In late August 2014, Justice in Mexico project researchers Octavio Rodriguez and David Shirk visited Mexico City to gather information for a forthcoming report on efforts to implement sweeping changes to the country’s judicial system. This trip culminated several months of data gathering and monitoring media reports on Mexico’s transition from its traditional mixed-inquisitorial model to a new oral, adversarial criminal justice system. Rodriguez and Shirk meet with U.S. and Mexican government officials, as well as non-governmental judicial reform advocates and human rights activists.
Mexico is rapidly approaching the constitutionally mandated June 2016 deadline for full implementation of judicial sector reforms at the federal and state level. Conversations with officials and experts in the field suggested there has been some progress over the last several months, including the creation of a new national code of criminal procedure that will be binding for all states and the full or partial adoption of the adversarial system in several states. Still, there are concerns that too many states and even the federal government have not made sufficient progress on implementation when it comes to training judicial system operatives, adopting new technologies, constructing new courtrooms, and other fine points of the reform.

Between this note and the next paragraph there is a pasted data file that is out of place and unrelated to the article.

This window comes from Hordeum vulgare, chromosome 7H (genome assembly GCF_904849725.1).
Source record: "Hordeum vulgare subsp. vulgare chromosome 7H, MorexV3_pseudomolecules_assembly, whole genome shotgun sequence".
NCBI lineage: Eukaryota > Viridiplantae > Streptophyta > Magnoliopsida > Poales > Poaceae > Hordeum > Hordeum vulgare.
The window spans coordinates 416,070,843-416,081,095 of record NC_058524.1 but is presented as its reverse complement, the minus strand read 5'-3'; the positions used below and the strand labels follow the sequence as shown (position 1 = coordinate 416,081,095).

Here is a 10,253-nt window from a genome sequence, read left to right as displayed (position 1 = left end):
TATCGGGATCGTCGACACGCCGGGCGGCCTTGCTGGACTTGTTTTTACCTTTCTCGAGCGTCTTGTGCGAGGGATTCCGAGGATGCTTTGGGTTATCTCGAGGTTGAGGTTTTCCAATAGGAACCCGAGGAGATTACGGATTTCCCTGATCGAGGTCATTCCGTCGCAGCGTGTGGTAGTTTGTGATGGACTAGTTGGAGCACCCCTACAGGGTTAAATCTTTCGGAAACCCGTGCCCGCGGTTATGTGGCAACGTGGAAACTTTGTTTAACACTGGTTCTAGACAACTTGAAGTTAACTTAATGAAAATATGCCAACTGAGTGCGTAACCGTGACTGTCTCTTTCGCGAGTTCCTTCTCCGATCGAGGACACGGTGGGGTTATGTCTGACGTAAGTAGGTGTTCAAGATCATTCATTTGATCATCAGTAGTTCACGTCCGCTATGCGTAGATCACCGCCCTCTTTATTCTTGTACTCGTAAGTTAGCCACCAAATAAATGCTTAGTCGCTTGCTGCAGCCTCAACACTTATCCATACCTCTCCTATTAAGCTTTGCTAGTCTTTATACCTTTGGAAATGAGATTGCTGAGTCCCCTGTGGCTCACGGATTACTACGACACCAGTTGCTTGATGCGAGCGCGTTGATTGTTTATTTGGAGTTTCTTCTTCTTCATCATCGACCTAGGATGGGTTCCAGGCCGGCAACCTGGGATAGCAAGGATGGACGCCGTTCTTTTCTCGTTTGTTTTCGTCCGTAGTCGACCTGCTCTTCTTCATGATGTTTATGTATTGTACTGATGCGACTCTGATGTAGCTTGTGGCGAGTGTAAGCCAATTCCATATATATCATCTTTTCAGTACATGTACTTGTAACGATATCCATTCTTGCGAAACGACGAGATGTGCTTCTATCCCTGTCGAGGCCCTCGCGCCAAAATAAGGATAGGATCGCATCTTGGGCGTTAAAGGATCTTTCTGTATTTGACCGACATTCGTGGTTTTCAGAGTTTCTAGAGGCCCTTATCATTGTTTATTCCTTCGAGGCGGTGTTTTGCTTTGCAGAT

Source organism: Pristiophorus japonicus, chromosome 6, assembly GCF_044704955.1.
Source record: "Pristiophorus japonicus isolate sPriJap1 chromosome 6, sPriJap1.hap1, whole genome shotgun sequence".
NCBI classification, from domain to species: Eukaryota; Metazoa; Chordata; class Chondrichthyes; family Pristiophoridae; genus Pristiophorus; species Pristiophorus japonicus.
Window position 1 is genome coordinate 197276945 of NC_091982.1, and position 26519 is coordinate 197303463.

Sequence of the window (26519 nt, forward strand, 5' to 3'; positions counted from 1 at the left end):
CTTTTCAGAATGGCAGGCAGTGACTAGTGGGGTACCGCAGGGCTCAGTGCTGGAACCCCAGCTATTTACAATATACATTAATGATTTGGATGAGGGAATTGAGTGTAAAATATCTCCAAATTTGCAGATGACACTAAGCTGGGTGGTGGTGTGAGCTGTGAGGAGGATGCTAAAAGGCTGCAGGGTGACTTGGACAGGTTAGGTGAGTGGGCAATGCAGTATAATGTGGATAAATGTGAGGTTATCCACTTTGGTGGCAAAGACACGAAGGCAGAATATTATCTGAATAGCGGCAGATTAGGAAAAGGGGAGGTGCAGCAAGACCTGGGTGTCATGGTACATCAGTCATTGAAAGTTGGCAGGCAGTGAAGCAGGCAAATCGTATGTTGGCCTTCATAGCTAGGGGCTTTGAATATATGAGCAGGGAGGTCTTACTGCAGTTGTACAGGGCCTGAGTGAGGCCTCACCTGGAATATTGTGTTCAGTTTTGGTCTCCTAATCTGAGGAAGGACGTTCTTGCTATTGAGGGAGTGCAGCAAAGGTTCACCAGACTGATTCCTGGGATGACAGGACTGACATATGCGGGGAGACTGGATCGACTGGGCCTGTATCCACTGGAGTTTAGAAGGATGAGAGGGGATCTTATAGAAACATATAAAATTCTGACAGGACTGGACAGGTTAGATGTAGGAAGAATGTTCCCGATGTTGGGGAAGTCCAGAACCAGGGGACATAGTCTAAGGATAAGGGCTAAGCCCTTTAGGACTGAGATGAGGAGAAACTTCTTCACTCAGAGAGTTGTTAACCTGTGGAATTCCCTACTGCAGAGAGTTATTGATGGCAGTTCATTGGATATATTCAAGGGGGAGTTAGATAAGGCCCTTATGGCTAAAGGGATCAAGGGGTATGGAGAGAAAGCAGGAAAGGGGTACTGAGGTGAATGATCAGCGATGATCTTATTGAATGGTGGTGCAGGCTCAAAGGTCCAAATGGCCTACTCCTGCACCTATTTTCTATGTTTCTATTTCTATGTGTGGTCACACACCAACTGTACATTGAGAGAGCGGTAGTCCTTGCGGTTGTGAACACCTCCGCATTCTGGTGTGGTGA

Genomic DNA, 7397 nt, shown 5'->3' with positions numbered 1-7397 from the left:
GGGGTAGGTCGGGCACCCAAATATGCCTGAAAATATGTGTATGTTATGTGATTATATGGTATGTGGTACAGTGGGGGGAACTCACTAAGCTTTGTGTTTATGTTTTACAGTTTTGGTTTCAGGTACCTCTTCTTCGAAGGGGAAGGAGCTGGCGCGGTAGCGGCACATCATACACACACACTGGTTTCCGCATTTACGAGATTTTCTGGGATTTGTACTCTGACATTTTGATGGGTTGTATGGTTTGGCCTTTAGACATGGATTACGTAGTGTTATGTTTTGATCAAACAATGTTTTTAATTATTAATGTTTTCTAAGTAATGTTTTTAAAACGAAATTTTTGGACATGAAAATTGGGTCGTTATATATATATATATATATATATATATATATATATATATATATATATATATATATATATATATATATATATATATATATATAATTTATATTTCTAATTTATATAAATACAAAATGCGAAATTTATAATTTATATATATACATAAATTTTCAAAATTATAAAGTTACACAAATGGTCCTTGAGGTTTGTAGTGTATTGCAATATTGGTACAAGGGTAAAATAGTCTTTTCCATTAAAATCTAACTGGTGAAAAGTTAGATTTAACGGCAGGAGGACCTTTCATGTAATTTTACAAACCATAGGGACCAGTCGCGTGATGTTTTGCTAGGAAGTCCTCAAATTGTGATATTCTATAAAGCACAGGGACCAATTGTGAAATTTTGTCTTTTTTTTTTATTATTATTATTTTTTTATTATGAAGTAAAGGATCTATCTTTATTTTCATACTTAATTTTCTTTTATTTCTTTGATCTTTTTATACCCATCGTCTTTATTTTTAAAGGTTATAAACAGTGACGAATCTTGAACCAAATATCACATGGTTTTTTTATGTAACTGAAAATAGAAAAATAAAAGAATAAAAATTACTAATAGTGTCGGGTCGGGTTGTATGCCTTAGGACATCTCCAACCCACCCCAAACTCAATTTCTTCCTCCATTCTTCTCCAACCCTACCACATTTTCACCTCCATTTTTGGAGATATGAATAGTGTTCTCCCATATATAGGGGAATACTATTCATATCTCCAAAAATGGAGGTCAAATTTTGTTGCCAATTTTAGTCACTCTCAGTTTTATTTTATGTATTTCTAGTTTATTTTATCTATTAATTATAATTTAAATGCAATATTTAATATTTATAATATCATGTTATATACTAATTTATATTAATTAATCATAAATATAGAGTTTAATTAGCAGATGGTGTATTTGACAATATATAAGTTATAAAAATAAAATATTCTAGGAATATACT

Many aspects of the reform are documented in previous Justice in Mexico studies, including a 2010 report titled Judicial Reform in Mexico, a 2011 Justiciabarómetro survey of judicial attitudes, and a 2012 edited volume titled La reforma de la justicia en México. The forthcoming special report, nominally titled Courting Justice: Implementing Judicial Reform in Mexico, will draw on new information and analysis to provide a timely and much needed update on the status of the transition. The authors will also examine the challenges and policy options for Mexican and U.S. officials working to advance judicial reform.